Thursday, November 11, 2004

On The Mark -- Theocracy

Some people scoff at the idea that we are close to living in a theocracy. Read what Supreme Court Justice Antonin Scalia had to say about the death penalty at the University of Chicago Divinity School. You decide.

This is not the Old Testament, I emphasize, but St. Paul...[T]he core of his message is that government -- however you want to limit that concept -- derives its moral authority from God...Indeed, it seems to me that the more Christian a country is the less likely it is to regard the death penalty as immoral...I attribute that to the fact that, for the believing Christian, death is no big deal. Intentionally killing an innocent person is a big deal: it is a grave sin, which causes one to lose his soul. But losing this life, in exchange for the next?...For the nonbeliever, on the other hand, to deprive a man of his life is to end his existence. What a horrible act!...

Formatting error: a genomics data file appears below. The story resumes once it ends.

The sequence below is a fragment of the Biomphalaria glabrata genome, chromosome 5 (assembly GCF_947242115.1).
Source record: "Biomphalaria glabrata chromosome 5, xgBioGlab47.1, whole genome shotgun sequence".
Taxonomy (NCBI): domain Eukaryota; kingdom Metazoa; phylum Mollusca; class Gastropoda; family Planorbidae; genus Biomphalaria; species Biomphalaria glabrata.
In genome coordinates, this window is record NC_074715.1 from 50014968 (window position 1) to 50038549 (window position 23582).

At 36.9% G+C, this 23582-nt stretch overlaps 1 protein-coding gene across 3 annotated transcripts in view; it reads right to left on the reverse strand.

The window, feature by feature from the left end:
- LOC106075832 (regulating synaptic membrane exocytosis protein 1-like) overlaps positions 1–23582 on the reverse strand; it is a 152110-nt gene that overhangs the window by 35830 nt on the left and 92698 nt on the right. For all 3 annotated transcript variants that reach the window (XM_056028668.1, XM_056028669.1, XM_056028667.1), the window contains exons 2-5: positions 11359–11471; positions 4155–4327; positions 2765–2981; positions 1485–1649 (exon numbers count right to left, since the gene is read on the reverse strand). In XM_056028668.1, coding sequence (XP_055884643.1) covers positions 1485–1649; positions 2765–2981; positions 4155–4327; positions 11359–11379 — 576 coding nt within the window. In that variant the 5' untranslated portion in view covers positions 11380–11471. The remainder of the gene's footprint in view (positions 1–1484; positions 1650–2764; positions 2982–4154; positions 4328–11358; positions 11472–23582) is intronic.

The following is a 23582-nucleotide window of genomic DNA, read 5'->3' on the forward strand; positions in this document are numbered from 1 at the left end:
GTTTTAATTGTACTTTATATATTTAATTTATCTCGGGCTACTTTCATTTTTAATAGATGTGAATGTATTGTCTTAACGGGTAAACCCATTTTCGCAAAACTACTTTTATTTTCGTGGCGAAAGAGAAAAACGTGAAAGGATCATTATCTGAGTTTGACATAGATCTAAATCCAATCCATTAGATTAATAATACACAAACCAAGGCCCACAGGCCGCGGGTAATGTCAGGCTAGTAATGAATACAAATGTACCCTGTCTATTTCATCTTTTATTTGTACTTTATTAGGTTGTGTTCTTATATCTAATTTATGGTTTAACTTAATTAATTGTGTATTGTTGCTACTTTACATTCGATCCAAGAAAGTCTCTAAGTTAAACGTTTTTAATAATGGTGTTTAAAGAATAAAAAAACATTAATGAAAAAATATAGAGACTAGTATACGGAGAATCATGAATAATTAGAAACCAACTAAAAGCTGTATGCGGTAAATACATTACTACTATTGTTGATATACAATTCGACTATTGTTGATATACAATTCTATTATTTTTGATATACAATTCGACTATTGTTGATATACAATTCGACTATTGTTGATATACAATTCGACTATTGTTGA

The reaction of people of faith to this tendency of democracy to obscure the divine authority behind government should not be resignation to it, but the resolution to combat it as effectively as possible. We have done that in this country (and continental Europe has not) by preserving in our public life many visible reminders that -- in the words of a Supreme Court opinion from the 1940s -- "we are a religious people, whose institutions pre-suppose a Supreme Being."...All this, as I say, is most un-European, and helps explain why our people are more inclined to understand, as St. Paul did, that government carries the sword as "the minister of God," to "execute wrath" upon the evildoer.

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